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Documentary confronts cost of Pope Pius XII’s ‘Holy Silence’ during Holocaust

Last year, Pope Francis announced that on March 2, 2020, he would open the Vatican Archives for the pontificate of Pius XII. It is a long awaited move, as controversy has swirled for decades over Pius XII’s lack of action to save Jewish lives during the Holocaust. Indeed, the canonization of Pius XII has been delayed – if not totally derailed — due to questions about his reluctance to use the Church’s moral influence during this dark period.

“The Church is not afraid of history,” proclaimed Pope Francis in his official announcement of the archives’ scheduled opening.

Vatican archivists, led by Bishop Sergio Pagano, prefect of the Vatican Secret Archives, have prepared for years for this ahead-of-schedule opening (archives are usually opened 70 years after the end of a pontificate). In addition to the Vatican Secret Archives (recently renamed the Vatican Apostolic Archives), a number of other archives from the pontificate of Pius XII from 1939 to 1958 will be opened. It will take years for scholars to comb through the approximately 17 million pages of documents expected to be released.

In the meantime, the public can learn more about the historical background to the events reflected in these documents from a new film, “Holy Silence,” which will have its world premiere on January 21 at the Miami Jewish Film Festival.

The major question posed by “Holy Silence” is whether Pius XII did all he could to counter Nazi Germany and save Jews. The answer is clearly no based on the majority of viewpoints expressed by the experts interviewed.

The pope believed that the Nazis would win the war and control most of Europe as a result. Therefore, American requests that he support the Allies fell on deaf ears. In his public statements and radio addresses, the pontiff decried violence and expressed sorrow for its victims, but he did not explicitly mention the Jews. In one speech, he entreated the combatants not to bomb the art and architectural treasures of Rome and Vatican City, but didn’t express much concern about protecting people.

The film indicates that there is currently no clearcut evidence that the Vatican warned Jews of impending deportation when Germany occupied Italy in 1943, or that the Pope issued a directive to Catholic institutions to shelter Jews. In one instance, on October 16, 1943, 1,259 Jews were arrested within meters of Vatican City.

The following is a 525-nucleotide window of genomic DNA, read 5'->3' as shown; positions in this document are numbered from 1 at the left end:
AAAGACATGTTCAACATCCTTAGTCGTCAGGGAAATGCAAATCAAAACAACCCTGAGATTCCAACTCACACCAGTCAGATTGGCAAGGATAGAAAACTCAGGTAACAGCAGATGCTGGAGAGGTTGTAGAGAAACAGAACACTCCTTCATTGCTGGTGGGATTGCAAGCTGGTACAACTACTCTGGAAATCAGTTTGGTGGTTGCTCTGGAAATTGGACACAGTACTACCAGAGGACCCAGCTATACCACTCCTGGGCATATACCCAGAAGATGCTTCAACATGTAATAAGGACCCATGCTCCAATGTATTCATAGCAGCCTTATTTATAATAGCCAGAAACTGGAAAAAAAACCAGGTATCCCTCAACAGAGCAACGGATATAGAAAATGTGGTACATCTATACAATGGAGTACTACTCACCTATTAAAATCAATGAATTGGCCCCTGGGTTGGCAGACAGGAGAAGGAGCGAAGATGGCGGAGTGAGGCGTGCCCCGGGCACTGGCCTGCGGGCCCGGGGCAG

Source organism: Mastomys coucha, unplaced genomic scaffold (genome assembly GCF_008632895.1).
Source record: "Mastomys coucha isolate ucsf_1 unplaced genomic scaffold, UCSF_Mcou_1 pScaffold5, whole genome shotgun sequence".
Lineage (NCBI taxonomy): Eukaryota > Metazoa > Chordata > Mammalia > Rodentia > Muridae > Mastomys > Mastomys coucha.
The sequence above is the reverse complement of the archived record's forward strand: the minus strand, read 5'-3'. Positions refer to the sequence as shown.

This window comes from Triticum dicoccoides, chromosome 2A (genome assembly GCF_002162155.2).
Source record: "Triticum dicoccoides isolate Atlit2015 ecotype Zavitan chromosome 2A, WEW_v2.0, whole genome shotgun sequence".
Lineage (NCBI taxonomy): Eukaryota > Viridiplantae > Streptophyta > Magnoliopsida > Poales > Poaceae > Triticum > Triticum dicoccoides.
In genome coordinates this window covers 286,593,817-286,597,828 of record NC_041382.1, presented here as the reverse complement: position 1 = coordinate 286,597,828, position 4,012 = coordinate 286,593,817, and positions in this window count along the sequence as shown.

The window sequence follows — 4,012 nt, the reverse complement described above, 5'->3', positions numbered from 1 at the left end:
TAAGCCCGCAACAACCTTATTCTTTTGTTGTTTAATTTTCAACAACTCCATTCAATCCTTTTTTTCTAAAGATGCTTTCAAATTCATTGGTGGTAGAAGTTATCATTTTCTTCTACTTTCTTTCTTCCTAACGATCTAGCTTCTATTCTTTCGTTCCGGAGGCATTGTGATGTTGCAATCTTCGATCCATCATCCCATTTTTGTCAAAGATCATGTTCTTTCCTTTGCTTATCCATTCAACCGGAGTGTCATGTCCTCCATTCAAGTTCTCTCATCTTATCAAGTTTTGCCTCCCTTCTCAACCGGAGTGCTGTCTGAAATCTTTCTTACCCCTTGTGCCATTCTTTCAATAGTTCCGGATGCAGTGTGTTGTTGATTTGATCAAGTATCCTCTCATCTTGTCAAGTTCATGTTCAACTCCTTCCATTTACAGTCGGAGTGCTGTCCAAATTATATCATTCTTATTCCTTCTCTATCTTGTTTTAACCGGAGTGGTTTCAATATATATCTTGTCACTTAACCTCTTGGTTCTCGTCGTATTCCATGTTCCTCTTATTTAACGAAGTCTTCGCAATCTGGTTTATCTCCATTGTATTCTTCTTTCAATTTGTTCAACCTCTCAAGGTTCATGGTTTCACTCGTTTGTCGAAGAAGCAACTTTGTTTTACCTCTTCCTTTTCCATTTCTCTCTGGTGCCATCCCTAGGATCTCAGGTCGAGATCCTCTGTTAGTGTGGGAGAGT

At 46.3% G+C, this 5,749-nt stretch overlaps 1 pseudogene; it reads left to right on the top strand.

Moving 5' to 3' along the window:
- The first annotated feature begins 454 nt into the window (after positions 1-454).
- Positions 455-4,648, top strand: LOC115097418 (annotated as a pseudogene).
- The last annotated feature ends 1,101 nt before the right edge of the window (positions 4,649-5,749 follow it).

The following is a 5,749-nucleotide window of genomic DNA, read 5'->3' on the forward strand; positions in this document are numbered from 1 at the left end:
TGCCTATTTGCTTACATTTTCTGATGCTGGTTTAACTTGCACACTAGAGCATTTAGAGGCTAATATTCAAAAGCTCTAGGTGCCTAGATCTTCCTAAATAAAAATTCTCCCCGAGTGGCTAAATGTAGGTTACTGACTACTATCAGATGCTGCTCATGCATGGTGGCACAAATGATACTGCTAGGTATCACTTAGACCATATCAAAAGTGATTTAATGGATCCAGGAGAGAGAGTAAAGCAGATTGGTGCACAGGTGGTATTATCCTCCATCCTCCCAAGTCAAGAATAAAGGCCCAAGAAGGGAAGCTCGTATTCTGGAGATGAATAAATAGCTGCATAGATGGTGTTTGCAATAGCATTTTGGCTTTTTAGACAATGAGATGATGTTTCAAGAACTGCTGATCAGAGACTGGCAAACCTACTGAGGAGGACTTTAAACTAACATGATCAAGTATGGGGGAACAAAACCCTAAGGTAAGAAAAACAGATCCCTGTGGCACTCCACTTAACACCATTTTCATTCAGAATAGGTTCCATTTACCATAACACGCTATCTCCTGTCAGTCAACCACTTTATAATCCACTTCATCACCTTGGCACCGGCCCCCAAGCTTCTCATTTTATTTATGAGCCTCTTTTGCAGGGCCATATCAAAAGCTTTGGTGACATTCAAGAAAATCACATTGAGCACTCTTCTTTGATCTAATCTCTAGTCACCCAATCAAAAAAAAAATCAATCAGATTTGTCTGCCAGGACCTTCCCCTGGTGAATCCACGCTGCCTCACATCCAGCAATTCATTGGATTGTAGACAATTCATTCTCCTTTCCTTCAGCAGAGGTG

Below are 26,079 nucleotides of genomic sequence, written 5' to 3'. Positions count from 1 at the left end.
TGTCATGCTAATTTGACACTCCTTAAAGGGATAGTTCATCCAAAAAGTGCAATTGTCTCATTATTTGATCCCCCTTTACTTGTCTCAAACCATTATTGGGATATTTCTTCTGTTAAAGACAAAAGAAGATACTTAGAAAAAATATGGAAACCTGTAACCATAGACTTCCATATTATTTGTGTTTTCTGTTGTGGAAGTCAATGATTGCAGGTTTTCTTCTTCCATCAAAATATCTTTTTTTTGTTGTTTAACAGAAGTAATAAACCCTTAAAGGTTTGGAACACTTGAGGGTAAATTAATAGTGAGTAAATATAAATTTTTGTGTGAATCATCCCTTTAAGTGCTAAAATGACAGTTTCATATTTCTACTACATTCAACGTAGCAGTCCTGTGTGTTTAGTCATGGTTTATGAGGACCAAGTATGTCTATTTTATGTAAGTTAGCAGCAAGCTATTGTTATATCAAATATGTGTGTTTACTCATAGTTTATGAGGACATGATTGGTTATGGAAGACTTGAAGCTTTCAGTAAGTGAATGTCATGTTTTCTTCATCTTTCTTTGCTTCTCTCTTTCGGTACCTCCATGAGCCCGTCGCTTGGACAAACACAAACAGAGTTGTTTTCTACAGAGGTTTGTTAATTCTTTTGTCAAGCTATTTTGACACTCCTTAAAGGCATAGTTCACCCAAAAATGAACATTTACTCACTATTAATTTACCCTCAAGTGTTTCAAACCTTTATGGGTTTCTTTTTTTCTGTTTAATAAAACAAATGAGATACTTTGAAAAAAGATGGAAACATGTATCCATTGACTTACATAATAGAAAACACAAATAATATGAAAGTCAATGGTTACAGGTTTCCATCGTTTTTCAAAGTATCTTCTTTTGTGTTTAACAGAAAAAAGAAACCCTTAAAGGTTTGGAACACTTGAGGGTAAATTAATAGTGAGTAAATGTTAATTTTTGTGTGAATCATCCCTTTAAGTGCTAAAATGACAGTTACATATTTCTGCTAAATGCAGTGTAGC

However, there is a second equally important question posed, which is whether history would have been different had Pius XII’s predecessor, Pius XI, not died in February 1939 while on the verge of presenting a draft encyclical denouncing racism and anti-Semitism to an assembly of bishops.

According to Eisner, German and French versions of the draft encyclical also survived in the Vatican archives, but all documentation surrounding the writing of and plans for the document were destroyed.

Pius XI, who had a late in life change of heart about confronting anti-Semitism and fascism, had throughout the 1920s and 1930s relied on the advice of his secretary of state Cardinal Eugenio Pacelli — who later became Pope Pius XII. Pacelli had lived and represented the Vatican in Germany for many years, and therefore had an affinity for the country.

“There was no evidence that Pius XII was anti-Semitic, but he was clearly pro-German,” said Peter Eisner, journalist and author of “The Pope’s Last Crusade: How an American Jesuit Helped Pope Pius XI’s Campaign to Stop Hitler.”

The pope’s lack of action already speaks louder than the words in the 17 million documents that will be soon be released, but there will certainly be nuanced information to broaden and deepen our understanding of what really happened.

Perhaps historians will uncover the truth: Was Pius XII only protecting the Church, or was he motivated by anti-Semitic animus? It’s a question audiences of all faiths can ponder as they watch Pressman’s film and reflect on the cost of remaining silent.